A recently released app is another example of how science and new technologies are being used together to create educational experiences for users.
If Idaho wildflowers are your thing, then you might be interested in the new app from High Country Apps. With a few swipes of your finger, detailed information– photos, descriptions, characteristics– on more than 800 Idaho wildflower species becomes available.
The Stillinger Herbarium at the University of Idaho, the herbarium at the University of Washington’s Burke Museum, and the Ray J. Davis Herbarium at Idaho State University have all partnered with the company High Country Apps to produce the ‘Idaho Wildflowers’ app for iOS, Android and Kindle.
Once downloaded, the app works without an internet connection.
(Screen shot courtesy High Country Apps)
“‘Idaho Wildflowers’ provides access to information on the breadth of Idaho’s flowers all in one place for the first time,” Dave Tank, a U-Idaho associate professor of biology and director of the Stillinger Herbarium, said in a press release.
“Idaho has a unique flora,” Tank said. “We have influences from the Pacific Northwest in north Idaho, with a maritime climate and deep, dark forests. In the mountains of central Idaho and the southeast we have all the influences from the Rocky Mountains. In the inter-mountain region we have influences from the Great Basin.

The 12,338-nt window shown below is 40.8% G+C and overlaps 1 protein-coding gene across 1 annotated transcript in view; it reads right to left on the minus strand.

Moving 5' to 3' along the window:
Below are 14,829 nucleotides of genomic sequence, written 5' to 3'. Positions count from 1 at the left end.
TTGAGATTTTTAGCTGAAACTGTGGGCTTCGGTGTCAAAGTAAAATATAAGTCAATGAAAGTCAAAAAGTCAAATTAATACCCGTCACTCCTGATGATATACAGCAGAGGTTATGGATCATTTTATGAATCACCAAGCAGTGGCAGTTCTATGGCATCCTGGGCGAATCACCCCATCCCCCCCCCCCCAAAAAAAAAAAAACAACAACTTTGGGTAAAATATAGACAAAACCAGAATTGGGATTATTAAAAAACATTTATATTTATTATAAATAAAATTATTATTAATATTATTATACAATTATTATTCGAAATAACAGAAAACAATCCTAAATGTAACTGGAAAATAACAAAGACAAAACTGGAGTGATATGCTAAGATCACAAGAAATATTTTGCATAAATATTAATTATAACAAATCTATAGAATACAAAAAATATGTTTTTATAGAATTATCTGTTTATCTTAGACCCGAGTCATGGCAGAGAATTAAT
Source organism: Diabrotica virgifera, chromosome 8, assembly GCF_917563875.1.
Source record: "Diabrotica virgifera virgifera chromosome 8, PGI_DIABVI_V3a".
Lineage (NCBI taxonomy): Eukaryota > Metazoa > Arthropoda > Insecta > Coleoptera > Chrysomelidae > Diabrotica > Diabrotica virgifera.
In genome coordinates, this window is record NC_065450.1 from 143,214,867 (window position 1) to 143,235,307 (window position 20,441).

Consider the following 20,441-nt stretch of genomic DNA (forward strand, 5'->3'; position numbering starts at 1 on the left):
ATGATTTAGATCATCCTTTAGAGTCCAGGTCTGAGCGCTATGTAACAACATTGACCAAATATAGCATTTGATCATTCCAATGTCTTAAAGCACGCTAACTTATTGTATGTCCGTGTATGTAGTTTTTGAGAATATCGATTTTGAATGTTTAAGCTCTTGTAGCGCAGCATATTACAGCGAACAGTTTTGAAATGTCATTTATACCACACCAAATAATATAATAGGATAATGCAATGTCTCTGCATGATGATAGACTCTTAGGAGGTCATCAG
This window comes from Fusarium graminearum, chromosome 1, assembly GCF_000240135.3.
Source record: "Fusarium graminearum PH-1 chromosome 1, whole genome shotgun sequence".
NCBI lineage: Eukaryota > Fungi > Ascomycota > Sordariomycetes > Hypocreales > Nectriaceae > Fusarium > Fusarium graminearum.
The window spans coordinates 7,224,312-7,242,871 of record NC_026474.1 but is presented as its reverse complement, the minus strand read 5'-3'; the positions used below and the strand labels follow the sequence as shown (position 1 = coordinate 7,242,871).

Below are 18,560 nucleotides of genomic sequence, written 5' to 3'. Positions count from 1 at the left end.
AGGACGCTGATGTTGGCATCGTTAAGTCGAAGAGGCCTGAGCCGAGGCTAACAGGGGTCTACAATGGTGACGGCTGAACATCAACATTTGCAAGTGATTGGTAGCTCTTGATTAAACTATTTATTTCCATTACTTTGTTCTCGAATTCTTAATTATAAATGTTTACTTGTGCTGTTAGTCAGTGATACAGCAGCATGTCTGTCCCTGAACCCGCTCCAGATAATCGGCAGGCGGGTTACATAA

“For amateur and professional botanists, it’s always been a struggle. The ‘Idaho Wildflowers’ app provides access to information covering the whole state,” Tank said in the release.
The information in the app was compiled by the Consortium of Pacific Northwest Herbaria, which brings together 32 herbaria from around the region. The app uses multi-media platforms, including photos, range maps, and text (such as plant descriptions).
High Country Apps specializes in “creating mobile apps for outdoor enthusiasts,” according to its web site. The company had previously marketed apps for ‘Oregon Wildflowers” and “Washington Wildflowers.” “Montana Grasses” is a recent creation, as well.
The ‘Oregon Wildflowers’ app, which came out earlier this year, has information on almost 1,000 wildflowers and plants found in Oregon and nearby parts of Washington, California, and Idaho.
Copyright 2014 Idaho Public Radio
Posted December 26, 2014